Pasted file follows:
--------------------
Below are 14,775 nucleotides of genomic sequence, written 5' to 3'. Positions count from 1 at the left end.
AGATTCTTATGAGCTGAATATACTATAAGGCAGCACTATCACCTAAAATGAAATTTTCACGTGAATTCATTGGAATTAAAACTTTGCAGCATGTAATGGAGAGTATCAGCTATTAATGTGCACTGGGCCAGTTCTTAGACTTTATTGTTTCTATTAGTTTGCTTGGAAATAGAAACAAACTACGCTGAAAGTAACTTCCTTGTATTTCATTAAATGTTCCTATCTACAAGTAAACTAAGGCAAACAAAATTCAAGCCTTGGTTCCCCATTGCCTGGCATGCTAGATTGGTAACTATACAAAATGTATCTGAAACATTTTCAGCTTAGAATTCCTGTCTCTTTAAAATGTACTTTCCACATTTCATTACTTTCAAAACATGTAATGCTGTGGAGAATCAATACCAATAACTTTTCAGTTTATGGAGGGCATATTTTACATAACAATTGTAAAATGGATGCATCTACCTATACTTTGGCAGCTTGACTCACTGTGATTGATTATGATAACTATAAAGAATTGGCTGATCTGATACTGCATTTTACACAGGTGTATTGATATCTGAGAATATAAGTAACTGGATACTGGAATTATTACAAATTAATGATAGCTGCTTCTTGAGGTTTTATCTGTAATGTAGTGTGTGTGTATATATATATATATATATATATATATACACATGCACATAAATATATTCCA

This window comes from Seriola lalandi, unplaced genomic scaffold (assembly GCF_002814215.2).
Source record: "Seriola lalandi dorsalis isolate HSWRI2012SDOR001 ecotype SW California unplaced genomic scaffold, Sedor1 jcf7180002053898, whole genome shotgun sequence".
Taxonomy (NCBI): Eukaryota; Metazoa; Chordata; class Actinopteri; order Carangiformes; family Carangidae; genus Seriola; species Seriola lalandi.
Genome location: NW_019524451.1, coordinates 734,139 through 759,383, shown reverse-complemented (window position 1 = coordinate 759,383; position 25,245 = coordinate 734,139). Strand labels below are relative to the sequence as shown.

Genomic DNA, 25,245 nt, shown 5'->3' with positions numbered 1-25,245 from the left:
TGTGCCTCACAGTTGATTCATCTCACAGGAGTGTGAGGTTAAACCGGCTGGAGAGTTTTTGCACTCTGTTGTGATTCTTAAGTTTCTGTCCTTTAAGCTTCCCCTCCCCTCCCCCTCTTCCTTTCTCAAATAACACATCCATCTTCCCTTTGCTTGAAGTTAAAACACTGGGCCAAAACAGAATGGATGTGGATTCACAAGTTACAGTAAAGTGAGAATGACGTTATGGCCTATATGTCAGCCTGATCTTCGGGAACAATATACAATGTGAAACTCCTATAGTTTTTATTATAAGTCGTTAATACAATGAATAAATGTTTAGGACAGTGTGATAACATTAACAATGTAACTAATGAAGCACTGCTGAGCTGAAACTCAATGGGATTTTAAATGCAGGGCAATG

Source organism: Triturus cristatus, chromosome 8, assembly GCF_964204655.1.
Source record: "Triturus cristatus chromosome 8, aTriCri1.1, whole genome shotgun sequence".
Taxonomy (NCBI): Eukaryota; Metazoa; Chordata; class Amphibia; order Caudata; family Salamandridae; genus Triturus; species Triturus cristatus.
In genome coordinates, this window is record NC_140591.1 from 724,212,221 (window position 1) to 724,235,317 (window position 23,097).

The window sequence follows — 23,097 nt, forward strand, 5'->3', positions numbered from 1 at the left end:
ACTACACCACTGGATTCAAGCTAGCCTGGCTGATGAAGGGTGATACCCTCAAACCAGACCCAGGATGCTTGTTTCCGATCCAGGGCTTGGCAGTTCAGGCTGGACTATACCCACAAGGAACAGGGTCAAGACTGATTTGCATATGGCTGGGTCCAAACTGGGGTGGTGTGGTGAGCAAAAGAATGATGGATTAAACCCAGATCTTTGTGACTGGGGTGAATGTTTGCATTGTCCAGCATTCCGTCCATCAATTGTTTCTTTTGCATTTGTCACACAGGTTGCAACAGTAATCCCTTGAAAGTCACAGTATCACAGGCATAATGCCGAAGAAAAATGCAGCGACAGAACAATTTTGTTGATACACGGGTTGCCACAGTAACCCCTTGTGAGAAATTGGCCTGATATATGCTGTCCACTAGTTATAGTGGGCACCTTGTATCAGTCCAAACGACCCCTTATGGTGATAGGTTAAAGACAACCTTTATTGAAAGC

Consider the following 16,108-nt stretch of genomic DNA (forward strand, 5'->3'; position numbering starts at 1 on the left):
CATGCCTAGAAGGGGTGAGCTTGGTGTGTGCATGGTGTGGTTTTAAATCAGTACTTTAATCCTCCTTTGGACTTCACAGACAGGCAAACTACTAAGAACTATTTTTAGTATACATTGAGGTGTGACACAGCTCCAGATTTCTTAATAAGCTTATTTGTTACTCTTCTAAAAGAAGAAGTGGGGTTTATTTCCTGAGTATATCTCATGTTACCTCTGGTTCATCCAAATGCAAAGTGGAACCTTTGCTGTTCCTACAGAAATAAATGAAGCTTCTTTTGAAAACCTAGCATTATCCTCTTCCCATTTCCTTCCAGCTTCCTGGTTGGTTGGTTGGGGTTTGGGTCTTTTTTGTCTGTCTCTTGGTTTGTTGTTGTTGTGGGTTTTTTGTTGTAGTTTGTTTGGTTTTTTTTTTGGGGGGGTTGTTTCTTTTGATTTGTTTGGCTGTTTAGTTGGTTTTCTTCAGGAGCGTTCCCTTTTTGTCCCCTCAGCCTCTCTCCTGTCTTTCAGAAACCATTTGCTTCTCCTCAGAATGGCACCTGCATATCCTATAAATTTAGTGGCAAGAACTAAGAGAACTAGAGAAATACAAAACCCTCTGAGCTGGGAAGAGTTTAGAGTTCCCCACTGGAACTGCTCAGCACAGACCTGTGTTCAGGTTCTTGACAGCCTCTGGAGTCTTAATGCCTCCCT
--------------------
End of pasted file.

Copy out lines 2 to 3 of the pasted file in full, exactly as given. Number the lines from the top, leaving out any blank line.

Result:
AGATTCTTATGAGCTGAATATACTATAAGGCAGCACTATCACCTAAAATGAAATTTTCACGTGAATTCATTGGAATTAAAACTTTGCAGCATGTAATGGAGAGTATCAGCTATTAATGTGCACTGGGCCAGTTCTTAGACTTTATTGTTTCTATTAGTTTGCTTGGAAATAGAAACAAACTACGCTGAAAGTAACTTCCTTGTATTTCATTAAATGTTCCTATCTACAAGTAAACTAAGGCAAACAAAATTCAAGCCTTGGTTCCCCATTGCCTGGCATGCTAGATTGGTAACTATACAAAATGTATCTGAAACATTTTCAGCTTAGAATTCCTGTCTCTTTAAAATGTACTTTCCACATTTCATTACTTTCAAAACATGTAATGCTGTGGAGAATCAATACCAATAACTTTTCAGTTTATGGAGGGCATATTTTACATAACAATTGTAAAATGGATGCATCTACCTATACTTTGGCAGCTTGACTCACTGTGATTGATTATGATAACTATAAAGAATTGGCTGATCTGATACTGCATTTTACACAGGTGTATTGATATCTGAGAATATAAGTAACTGGATACTGGAATTATTACAAATTAATGATAGCTGCTTCTTGAGGTTTTATCTGTAATGTAGTGTGTGTGTATATATATATATATATATATATATATACACATGCACATAAATATATTCCA

This window comes from Seriola lalandi, unplaced genomic scaffold (assembly GCF_002814215.2).